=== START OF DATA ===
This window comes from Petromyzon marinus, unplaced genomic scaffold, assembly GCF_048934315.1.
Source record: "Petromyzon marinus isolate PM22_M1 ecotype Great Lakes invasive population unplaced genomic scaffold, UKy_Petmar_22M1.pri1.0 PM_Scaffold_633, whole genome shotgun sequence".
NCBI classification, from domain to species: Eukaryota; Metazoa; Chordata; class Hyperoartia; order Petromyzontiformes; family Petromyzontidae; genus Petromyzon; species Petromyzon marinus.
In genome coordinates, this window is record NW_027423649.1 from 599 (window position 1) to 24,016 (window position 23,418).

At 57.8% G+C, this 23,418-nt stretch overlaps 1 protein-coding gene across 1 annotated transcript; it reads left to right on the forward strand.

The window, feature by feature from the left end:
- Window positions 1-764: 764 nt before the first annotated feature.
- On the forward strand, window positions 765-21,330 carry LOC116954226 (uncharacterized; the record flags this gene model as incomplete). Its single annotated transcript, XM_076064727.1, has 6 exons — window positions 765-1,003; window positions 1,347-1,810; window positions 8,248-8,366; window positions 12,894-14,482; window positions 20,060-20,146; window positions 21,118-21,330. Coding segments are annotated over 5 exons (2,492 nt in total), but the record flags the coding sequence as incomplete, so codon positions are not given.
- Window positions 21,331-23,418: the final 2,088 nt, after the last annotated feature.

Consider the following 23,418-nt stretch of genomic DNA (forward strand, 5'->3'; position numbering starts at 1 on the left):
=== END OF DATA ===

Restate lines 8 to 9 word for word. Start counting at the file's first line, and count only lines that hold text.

- On the forward strand, window positions 765-21,330 carry LOC116954226 (uncharacterized; the record flags this gene model as incomplete). Its single annotated transcript, XM_076064727.1, has 6 exons — window positions 765-1,003; window positions 1,347-1,810; window positions 8,248-8,366; window positions 12,894-14,482; window positions 20,060-20,146; window positions 21,118-21,330. Coding segments are annotated over 5 exons (2,492 nt in total), but the record flags the coding sequence as incomplete, so codon positions are not given.
- Window positions 21,331-23,418: the final 2,088 nt, after the last annotated feature.